Spring Is Irrigation Tune-up Time


An irrigation system can take the headache out of watering, but needs an annual tune-up. Photo courtesy of DripWorks.

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Your landscape is a major investment, adding up to 10 percent of the total value of your home, so an ounce of prevention is certainly worth a pound of cure. Like your car, your irrigation system has moving parts and electrical connections – thus it needs regular maintenance and a periodic tune-up. For irrigation systems, spring is an ideal time to perform the tune-up.

First, check the emergency shut-off valve for ease of movement. These valves can “freeze” open due to the minerals in the water moving through them. By working them every so often, any mineral build-up is knocked loose. Then they will work when you really need them, like when water from a break is geysering toward the sky.

Check to see that emergency shut-offs still work – before it is a true emergency.

Clean filter(s). Somewhere on your irrigation system there should be at least one filter to help trap debris. This needs regular cleaning, especially if there is new construction in your area. Take it out and soak it in vinegar to clean the debris you can’t see.

Clean your water filter on a regular basis.

Check that all emitters are functioning. They can clog with the minerals that are naturally occurring in our water. Repair or replace any clogged ones.

Drip emitters can be flag-type (as seen here) or button-type. Photo courtesy of DripWorks.

Check for leaks. Leaks encourage weeds and waste water. Repair them as soon as you find them. You should keep a repair kit on hand with emitters, pipe couplers, microtubes (1/4 inch diameter), and some mainline pipe (generally 1/2 inch).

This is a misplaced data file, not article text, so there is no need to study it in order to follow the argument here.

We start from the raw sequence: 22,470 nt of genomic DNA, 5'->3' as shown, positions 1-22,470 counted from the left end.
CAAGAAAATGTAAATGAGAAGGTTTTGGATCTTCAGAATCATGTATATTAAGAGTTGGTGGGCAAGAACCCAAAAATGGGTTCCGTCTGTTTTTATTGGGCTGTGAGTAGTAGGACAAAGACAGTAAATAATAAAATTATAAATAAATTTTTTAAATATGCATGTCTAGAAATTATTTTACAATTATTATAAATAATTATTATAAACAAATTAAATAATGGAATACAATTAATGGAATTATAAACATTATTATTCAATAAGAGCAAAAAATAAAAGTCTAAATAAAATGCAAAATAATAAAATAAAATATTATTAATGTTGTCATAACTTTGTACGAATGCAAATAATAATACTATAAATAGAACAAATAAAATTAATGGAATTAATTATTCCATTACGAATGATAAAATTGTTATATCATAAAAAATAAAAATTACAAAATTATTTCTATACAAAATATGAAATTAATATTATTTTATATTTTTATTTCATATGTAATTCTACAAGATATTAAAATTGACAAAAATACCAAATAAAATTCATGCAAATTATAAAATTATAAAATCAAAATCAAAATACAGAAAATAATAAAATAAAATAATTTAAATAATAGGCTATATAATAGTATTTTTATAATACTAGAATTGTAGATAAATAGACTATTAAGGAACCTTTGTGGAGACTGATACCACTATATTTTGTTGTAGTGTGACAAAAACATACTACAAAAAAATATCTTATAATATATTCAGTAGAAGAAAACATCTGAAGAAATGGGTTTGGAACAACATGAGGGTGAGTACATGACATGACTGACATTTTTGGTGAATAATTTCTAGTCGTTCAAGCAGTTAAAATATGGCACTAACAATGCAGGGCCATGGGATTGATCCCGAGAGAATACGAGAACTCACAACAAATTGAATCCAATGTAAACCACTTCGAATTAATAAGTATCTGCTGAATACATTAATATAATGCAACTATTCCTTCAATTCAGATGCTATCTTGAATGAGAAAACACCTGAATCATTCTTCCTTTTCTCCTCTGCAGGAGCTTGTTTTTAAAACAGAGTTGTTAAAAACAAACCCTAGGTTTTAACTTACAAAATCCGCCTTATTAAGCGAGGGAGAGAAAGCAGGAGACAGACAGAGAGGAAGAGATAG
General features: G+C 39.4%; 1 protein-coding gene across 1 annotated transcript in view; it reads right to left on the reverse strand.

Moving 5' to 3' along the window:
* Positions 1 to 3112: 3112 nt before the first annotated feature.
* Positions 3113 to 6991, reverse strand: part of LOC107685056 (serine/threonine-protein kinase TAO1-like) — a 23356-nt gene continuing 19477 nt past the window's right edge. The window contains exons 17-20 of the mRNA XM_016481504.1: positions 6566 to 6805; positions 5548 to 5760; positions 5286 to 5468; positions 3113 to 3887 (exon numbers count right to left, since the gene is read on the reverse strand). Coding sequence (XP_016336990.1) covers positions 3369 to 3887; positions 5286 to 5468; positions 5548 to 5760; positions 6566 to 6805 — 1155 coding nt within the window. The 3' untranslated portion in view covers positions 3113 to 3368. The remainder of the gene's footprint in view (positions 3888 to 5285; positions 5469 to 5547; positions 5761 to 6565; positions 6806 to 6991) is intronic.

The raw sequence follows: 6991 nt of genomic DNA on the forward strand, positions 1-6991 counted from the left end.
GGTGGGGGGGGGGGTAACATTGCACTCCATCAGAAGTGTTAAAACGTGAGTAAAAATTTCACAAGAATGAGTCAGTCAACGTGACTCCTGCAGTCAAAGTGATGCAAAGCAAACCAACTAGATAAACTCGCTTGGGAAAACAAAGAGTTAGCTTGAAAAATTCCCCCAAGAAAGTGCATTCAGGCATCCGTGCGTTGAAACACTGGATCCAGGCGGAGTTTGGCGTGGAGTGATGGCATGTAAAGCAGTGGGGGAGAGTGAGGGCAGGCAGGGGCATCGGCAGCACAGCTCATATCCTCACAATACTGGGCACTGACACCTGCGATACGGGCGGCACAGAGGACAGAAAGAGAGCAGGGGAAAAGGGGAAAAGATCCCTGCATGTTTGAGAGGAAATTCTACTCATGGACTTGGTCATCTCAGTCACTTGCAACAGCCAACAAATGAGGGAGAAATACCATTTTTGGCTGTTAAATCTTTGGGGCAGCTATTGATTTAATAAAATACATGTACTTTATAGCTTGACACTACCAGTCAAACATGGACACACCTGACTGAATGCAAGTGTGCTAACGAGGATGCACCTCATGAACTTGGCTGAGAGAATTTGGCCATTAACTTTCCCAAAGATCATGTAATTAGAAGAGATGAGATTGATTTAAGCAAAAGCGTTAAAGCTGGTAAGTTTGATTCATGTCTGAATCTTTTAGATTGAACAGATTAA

Remove end cap(s) and flush irrigation line(s). This helps clear debris that gets past the filter. There is almost always some.

This end cap was leaking, encouraging the growth of weeds and wasting water.

Check that the manual override on irrigation valves can be activated. Electrically controlled irrigation valves have a manual knob that allows you to turn the water on when something is wrong with the controller (also called timer). They too can “freeze” shut from mineral build-up, and thus need occasional attention to keep them available for when you need them.

Irrigation valves are controlled by electrical impulses sent from the irrigation timer. Photo courtesy of DripWorks.

Adjust controller schedule settings (also called programs). If your controller is capable of it, you can store three complete programs, one for summer, one for winter, and one for spring and fall. If you go to the trouble to do this, don’t forget the next care tip!

Change the back-up battery in the controller. Do this once a year whether it needs it or not. You can change it when you do your home smoke detectors (in October, which is Fire Awareness Month) or with your irrigation system tune-up, just before the summer heat and storms.

Irrigation controllers are also called timers.

Check that controller times are set correctly, especially after every power outage. Despite back-up batteries, some controllers reset when power is bumped.

Move emitters out to the dripline of trees and shrubs as they grow larger. The best way to keep trees from blowing over in the wind is to encourage sturdy wide-reaching roots. Water out at the edge of the leaves, not at the base of the trunk. Same for shrubs. You will need to add emitters as the plants age. More on landscape watering in future posts.

This is an irrigation no-no. Photo courtesy of B. Goodnick.

With a little routine maintenance on a regular basis, drip irrigation can be an asset to ease of maintenance for your landscape.


More about irrigation care every month in my book Month by Month Guide to Gardening in Arizona, Nevada and New Mexico (Cool Springs Press, $24.99). Books are also available through our Amazon Affiliate link (but unsigned!).

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